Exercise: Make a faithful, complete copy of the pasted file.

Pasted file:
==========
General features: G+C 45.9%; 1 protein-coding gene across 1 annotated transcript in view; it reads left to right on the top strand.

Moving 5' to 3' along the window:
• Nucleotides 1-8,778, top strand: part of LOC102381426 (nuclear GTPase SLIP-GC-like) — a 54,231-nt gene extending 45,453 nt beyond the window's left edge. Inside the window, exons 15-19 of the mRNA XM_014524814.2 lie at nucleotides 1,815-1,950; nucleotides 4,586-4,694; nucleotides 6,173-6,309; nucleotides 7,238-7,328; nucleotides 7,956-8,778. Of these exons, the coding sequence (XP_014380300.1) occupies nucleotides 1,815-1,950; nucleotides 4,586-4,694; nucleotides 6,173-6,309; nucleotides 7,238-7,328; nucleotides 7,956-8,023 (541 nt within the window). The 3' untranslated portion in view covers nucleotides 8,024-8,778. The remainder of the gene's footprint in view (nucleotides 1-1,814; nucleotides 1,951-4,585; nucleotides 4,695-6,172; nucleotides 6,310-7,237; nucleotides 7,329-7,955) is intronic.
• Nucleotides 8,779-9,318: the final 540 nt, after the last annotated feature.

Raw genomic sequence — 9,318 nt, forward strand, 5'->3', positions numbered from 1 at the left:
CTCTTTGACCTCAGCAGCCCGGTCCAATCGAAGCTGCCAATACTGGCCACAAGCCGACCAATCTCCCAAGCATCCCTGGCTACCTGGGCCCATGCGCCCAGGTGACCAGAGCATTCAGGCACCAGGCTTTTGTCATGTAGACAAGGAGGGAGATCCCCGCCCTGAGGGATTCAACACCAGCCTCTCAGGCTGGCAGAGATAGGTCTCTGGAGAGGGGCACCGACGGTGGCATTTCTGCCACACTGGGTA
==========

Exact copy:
General features: G+C 45.9%; 1 protein-coding gene across 1 annotated transcript in view; it reads left to right on the top strand.

Moving 5' to 3' along the window:
• Nucleotides 1-8,778, top strand: part of LOC102381426 (nuclear GTPase SLIP-GC-like) — a 54,231-nt gene extending 45,453 nt beyond the window's left edge. Inside the window, exons 15-19 of the mRNA XM_014524814.2 lie at nucleotides 1,815-1,950; nucleotides 4,586-4,694; nucleotides 6,173-6,309; nucleotides 7,238-7,328; nucleotides 7,956-8,778. Of these exons, the coding sequence (XP_014380300.1) occupies nucleotides 1,815-1,950; nucleotides 4,586-4,694; nucleotides 6,173-6,309; nucleotides 7,238-7,328; nucleotides 7,956-8,023 (541 nt within the window). The 3' untranslated portion in view covers nucleotides 8,024-8,778. The remainder of the gene's footprint in view (nucleotides 1-1,814; nucleotides 1,951-4,585; nucleotides 4,695-6,172; nucleotides 6,310-7,237; nucleotides 7,329-7,955) is intronic.
• Nucleotides 8,779-9,318: the final 540 nt, after the last annotated feature.

Raw genomic sequence — 9,318 nt, forward strand, 5'->3', positions numbered from 1 at the left:
CTCTTTGACCTCAGCAGCCCGGTCCAATCGAAGCTGCCAATACTGGCCACAAGCCGACCAATCTCCCAAGCATCCCTGGCTACCTGGGCCCATGCGCCCAGGTGACCAGAGCATTCAGGCACCAGGCTTTTGTCATGTAGACAAGGAGGGAGATCCCCGCCCTGAGGGATTCAACACCAGCCTCTCAGGCTGGCAGAGATAGGTCTCTGGAGAGGGGCACCGACGGTGGCATTTCTGCCACACTGGGTA